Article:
Writing to think

After being merged with GSU, GPC (now PC) faculty got an email offering us $2,000 to convert one of our courses to a “writing intensive course”, part of Georgia State’s Writing Across the Curriculum program.  Willing to do anything ethical for cash, emboldened by the lowering of entropy in my life over the past year and eager to take advantage of a benefit of aforementioned merger, I accepted. Well, I applied and they accepted me.

In the past I have included plenty of writing in my courses, with the firm belief that what they know doesn’t matter if they can’t communicate it in a complete sentence that is appropriate for their audience.  Not that I thought it wouldn’t be any work, but this didn’t look to be all that different from what I have already done.

Then I read the required reading (uh oh) for the mandatory conference this week, and uh, it turns out that I don’t teach students how to think by writing at. all.   I have focused on the finished product for so long that I lost sight of the fact that I myself use writing to develop thoughts.  Ugh, such a boring post, but kind of an important development in my head: figure out how to show my students to use writing to think critically.


About SubOptimist

I am an Associate Professor in the Science Department at Georgia Perimeter College, Clarkston. I teach introductory biology courses at both the majors and non-majors level in addition to microbiology. Previous to that I spent 7 years as a postdoctoral researcher on different viruses. While I don't miss being on the "grant treadmill", I think better when I write and miss writing up data for papers and grants; this blog helps me with that a little. And sometimes my kids' insanely funny and cute antics need to be shared with the world. Any view expressed in this blog is that of me personally and not Georgia Perimeter College or the GPC Clarkston Science Department.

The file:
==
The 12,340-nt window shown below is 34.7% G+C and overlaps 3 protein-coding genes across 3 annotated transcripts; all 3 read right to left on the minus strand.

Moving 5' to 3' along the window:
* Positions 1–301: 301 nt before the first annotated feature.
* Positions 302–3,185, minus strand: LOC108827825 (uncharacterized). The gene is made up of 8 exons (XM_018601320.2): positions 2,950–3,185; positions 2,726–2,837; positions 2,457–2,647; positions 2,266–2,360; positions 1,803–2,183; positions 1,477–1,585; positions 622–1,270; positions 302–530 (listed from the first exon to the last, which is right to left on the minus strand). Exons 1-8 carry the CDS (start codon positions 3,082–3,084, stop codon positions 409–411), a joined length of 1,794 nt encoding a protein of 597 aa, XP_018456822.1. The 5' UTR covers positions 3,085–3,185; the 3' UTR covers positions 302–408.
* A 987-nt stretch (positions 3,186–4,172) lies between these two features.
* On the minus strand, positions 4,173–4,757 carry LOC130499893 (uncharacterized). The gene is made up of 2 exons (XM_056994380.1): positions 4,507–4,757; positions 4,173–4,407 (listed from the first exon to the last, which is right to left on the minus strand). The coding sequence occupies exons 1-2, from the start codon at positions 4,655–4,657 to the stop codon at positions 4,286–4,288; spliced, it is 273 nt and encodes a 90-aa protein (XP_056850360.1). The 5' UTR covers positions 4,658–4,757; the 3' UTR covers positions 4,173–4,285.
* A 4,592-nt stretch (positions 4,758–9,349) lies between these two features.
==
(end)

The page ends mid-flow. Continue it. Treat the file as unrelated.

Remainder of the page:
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2 Responses to Writing to think

  1. Cecilia says:

    I’m a humanities person not a science person and in a very different education system, but perhaps rather than seeing writing as a “way to think critically” also using writing as a product to show that they can think critically. It’s a symbiotic process. Writing clarifies thinking and that in turn pushes critical thinking. I’m not sure that where the starting point of critical thinking is is important. I’ve only just come across your blog recently, but I really appreciate your wish to have students think clearly, precisely and analytically. I am sure you will find a way to keep doing this.

    • SubOptimist says:

      Thanks Cecilia! I don’t think my desire to have students think clearly, precisely and analytically is different from any other teacher really… I doubt there is a single one out there that would disgaree with that desire. Where there might be disagreements is probably in what assumptions are made about whether the students are or are not critical thinking and what the teacher’s responsibility is.

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